Avigdor Lieberman Faces New Charges
Stephen Lendman | 12.28.2012
Avigdor Lieberman Faces New Charges
by Stephen Lendman
He's Netanyahu's main coalition partner. He represents the lunatic fringe of Israeli governance. He's a serial felon. He's ideologically anti-democratic and hardcore racist.
Weeks ahead of general elections, he resigned. In January, he plans running for reelection anyway. At least so far. Information discussed below may preclude him.
He stands criminally indicted. He deserves prison, not high office. A decade earlier plea bargain avoided harsh punishment. He assaulted a young boy. He copped a plea, paid a small fine, and got off virtually scot-free.
Clear evidence shows he's guilty of bribery, embezzlement, money laundering, obstruction of justice, and breach of trust.
In mid-December, Israeli Attorney General Yehuda Weinstein dropped major charges. Fraud and breach of trust remained. At the same time, Weinstein said "suspicions" about Lieberman remain. Further action can't be ruled out.
On December 27, Haaretz headlined "Israel's AG intensifies indictment against Lieberman over ambassador affair."
It relates to Israel's former Belarus ambassador, Ze'ev Ben Aryeh. Documents show Lieberman secured his appointment in return for services rendered. He promoted his ambassadorship to Latvia. Bribery was involved.
Initial Lieberman charges included allegations about not disclosing what happened. On Sunday, a follow-up indictment will be submitted in Jerusalem's Magistrate Court.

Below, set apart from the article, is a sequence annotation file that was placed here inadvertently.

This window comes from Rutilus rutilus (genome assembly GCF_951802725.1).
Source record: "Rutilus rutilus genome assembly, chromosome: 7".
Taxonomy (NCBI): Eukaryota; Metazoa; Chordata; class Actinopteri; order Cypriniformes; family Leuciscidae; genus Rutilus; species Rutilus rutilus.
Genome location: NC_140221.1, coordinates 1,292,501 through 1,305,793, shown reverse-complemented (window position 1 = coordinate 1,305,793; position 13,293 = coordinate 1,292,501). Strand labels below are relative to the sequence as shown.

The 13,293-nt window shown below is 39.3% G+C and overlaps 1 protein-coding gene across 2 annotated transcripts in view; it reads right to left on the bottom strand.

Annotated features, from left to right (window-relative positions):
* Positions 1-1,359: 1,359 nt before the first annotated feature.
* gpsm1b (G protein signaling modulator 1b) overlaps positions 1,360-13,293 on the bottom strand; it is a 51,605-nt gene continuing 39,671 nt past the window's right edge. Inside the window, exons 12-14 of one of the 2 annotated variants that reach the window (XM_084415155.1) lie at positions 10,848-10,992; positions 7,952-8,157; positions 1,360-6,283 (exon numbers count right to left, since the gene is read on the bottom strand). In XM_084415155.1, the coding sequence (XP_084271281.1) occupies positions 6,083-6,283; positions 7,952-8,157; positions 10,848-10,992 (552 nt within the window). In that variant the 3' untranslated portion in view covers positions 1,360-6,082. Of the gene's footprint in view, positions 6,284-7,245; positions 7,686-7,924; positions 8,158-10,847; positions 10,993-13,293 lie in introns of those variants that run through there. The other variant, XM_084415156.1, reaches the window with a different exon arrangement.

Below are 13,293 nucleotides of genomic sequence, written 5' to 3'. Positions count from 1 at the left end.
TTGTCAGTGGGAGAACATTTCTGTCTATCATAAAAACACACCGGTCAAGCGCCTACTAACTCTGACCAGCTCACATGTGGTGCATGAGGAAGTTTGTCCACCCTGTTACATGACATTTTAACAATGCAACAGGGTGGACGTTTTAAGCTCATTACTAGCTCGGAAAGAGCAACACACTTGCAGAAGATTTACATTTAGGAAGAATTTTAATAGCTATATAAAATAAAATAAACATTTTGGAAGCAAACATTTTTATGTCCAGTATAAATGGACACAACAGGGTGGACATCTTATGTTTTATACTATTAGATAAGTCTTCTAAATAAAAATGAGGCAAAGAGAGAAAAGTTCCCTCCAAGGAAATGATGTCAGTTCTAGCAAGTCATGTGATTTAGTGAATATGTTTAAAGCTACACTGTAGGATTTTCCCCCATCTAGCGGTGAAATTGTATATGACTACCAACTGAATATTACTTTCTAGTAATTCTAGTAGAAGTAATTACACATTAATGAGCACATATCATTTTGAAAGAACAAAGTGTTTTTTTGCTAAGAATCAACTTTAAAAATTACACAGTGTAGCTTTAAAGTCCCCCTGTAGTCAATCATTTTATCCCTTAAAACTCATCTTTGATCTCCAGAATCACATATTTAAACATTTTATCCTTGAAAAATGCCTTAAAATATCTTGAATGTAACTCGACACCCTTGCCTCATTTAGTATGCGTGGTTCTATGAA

Fraud and breach of trust will be included. So will moral turpitude. It's very close to charging bribery. Key language says "a form of recompense for someone who had committed grave acts on his behalf."
Ben Aryeh admitted telling Israel's Justice Ministry and Lieberman about asking Belarus authorities to help with his police investigation.
At the time, Lieberman was a MK. After his foreign ministerial appointment, he repaid Ben Aryeh for services rendered.
Deputy Foreign Minister, Danny Ayalon, gave testimony. He's a key prosecution witness. He did so after Lieberman spurned him. He excluded him from Yisrael Beiteinu's upcoming Knesset list.
A deputy scorned retaliated. Ayalon heads the Foreign Ministry's appointment process. He knows where the bodies are buried. He provided evidence against Lieberman.
Amended charges say he named Ze'ev Ben Aryeh ministry diplomatic advisor. He urged his appointment as Latvian ambassador.
Prior to appointment committee deliberations, Lieberman told Ayalon he was "the most fitting candidate and should thus be granted the position."
Ayalon knew little about him. He followed through on Lieberman's behalf. Ben Aryeh was one of 10 candidates considered.
Lieberman withheld vital information about him. He said nothing about about their personal relationship. Ben Aryeh lost out after background check facts revealed what Lieberman concealed.
Haaretz said "recent testimonies strengthen the evidence (that) Lieberman actively promoted Ben Aryeh's appointment" process.